No doubt the whole idea of coming to the Saint-Malo area was inspired by an insatiable desire to tuck into a huge seafood spread! Shellfish, oysters, crabs and other seafood are the central part of all the best holiday memories!
Every Breton has a sailor or a fisherman in the family. And if they don't, they still love the produce of the sea, and take great delight in cockle fishing at low tide. Always remember to respect the diversity of life when hunting for shore shellfish - to ensure the sustainability of our little Garden of Eden.
How about a spot of sea fishing for your own table? A trip out to sea with a guide to discover sport fishing for bass, mackerel and bream. Several techniques are available including , rock fishing and surf casting.
Fish lovers will find a wide choice from the catch of the day on the market stalls - sole, pollack, turbot and dab. The trawlers of Saint-Malo, fishing in the Far North, return regularly with cod and haddock. Enjoy them with butter sauce or with butter and crème fraîche mixed with white wine. Delicious beyond compare!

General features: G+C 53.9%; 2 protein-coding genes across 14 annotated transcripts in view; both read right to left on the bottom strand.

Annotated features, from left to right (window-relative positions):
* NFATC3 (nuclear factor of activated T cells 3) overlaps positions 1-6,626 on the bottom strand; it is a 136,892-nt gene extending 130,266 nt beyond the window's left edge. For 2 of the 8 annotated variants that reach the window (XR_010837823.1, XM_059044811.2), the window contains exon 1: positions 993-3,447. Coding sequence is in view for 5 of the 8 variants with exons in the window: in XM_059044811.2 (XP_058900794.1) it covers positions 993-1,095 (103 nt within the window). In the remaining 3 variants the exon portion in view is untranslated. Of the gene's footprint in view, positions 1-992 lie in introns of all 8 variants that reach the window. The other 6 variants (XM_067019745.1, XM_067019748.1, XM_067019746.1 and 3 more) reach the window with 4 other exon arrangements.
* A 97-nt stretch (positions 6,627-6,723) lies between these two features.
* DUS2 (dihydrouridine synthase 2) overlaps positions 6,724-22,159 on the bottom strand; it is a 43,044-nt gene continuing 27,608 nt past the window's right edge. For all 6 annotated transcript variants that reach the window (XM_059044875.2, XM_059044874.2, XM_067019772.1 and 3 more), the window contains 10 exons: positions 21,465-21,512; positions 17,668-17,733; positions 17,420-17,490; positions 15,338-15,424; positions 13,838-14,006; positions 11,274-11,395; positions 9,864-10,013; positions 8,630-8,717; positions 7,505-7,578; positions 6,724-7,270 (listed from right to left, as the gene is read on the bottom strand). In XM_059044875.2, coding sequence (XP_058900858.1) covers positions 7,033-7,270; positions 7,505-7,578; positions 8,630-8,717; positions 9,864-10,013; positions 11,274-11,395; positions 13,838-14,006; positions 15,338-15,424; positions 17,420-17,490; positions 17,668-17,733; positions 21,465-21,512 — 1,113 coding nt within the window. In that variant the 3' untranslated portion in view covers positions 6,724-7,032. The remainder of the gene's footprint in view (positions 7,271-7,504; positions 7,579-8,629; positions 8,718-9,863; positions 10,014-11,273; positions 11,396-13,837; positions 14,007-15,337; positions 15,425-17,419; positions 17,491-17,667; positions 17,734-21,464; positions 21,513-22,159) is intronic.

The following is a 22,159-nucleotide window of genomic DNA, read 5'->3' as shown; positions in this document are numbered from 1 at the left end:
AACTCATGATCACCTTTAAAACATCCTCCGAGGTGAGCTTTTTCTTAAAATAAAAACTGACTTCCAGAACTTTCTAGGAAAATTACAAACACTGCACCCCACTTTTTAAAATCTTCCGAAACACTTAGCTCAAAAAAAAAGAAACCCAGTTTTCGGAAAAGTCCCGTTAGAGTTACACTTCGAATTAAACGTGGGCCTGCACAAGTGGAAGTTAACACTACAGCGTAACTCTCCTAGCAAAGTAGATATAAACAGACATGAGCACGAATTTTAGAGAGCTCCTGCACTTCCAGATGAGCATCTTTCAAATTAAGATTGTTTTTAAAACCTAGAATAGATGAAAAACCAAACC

Cockling at low tide
At low tide, discover the foreshore as it is uncovered, a huge expanse of wet sand with an abundance of shellfish, ideal for your aperitif! Cockles, clams, periwinkles and razors abound. Be aware that cockle fishing is regulated - you have to respect certain sizes and numbers in your catch.
Have you tried seaweed? Shore seaweed picking is an old tradition, for a time largely forgotten, but which has returned to fashion. Harvesting is carried out on foot at a low tide - sea lettuce and nori are among the most popular seaweeds used in modern Breton cuisine.
Shellfish and crustaceans
Brittany is particularly famous for its scallops and Cancale oysters. But the king of the Breton table remains the Armorican lobster, named after the Côtes d'Armor in Brittany, but which is erroneously known worldwide as "American lobster". The recipe was actually invented in a Parisian restaurant at the request of an American visitor. Brittany lobster prepared with a sauce made with fresh cream, white wine, tomatoes and shallots.
Summertime is undeniably the best season for mussels of the Bouchot variety, produced locally in the Bay of Mont-Saint-Michel. The Bouchot breeding technique, invented by an Irishman in the 13th century grows young mussels - spats - on ropes wrapped around wooden piles.
The mussel grows for about one year and the harvest begins in June. Try mussels with white wine, mouclade with cream and curry, of mussels with beer - so many recipes to try, all delicious.